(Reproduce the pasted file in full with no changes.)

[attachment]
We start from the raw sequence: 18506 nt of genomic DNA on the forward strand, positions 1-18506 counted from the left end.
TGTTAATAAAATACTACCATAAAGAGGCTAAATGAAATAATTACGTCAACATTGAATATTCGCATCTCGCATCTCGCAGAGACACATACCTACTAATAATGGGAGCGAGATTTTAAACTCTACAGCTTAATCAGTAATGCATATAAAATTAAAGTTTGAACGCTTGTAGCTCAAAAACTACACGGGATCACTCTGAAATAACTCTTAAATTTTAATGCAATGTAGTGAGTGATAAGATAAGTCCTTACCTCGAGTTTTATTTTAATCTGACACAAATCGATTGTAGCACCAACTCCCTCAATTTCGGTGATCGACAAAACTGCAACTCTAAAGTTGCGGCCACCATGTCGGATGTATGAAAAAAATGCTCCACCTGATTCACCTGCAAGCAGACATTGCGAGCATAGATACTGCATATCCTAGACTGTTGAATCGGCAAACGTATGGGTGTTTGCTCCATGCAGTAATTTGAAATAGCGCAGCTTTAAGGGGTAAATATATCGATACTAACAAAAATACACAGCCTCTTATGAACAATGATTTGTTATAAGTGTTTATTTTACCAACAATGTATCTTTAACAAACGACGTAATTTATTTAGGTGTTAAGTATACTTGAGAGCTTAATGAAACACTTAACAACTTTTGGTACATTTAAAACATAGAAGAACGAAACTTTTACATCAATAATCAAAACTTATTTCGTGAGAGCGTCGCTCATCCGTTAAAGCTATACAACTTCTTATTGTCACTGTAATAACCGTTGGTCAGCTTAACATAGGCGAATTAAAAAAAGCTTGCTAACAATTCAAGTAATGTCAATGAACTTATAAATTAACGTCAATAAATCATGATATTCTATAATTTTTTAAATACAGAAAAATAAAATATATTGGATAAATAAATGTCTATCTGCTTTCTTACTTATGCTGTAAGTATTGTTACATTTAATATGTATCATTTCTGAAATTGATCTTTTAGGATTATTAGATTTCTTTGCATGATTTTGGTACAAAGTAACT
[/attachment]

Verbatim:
We start from the raw sequence: 18506 nt of genomic DNA on the forward strand, positions 1-18506 counted from the left end.
TGTTAATAAAATACTACCATAAAGAGGCTAAATGAAATAATTACGTCAACATTGAATATTCGCATCTCGCATCTCGCAGAGACACATACCTACTAATAATGGGAGCGAGATTTTAAACTCTACAGCTTAATCAGTAATGCATATAAAATTAAAGTTTGAACGCTTGTAGCTCAAAAACTACACGGGATCACTCTGAAATAACTCTTAAATTTTAATGCAATGTAGTGAGTGATAAGATAAGTCCTTACCTCGAGTTTTATTTTAATCTGACACAAATCGATTGTAGCACCAACTCCCTCAATTTCGGTGATCGACAAAACTGCAACTCTAAAGTTGCGGCCACCATGTCGGATGTATGAAAAAAATGCTCCACCTGATTCACCTGCAAGCAGACATTGCGAGCATAGATACTGCATATCCTAGACTGTTGAATCGGCAAACGTATGGGTGTTTGCTCCATGCAGTAATTTGAAATAGCGCAGCTTTAAGGGGTAAATATATCGATACTAACAAAAATACACAGCCTCTTATGAACAATGATTTGTTATAAGTGTTTATTTTACCAACAATGTATCTTTAACAAACGACGTAATTTATTTAGGTGTTAAGTATACTTGAGAGCTTAATGAAACACTTAACAACTTTTGGTACATTTAAAACATAGAAGAACGAAACTTTTACATCAATAATCAAAACTTATTTCGTGAGAGCGTCGCTCATCCGTTAAAGCTATACAACTTCTTATTGTCACTGTAATAACCGTTGGTCAGCTTAACATAGGCGAATTAAAAAAAGCTTGCTAACAATTCAAGTAATGTCAATGAACTTATAAATTAACGTCAATAAATCATGATATTCTATAATTTTTTAAATACAGAAAAATAAAATATATTGGATAAATAAATGTCTATCTGCTTTCTTACTTATGCTGTAAGTATTGTTACATTTAATATGTATCATTTCTGAAATTGATCTTTTAGGATTATTAGATTTCTTTGCATGATTTTGGTACAAAGTAACT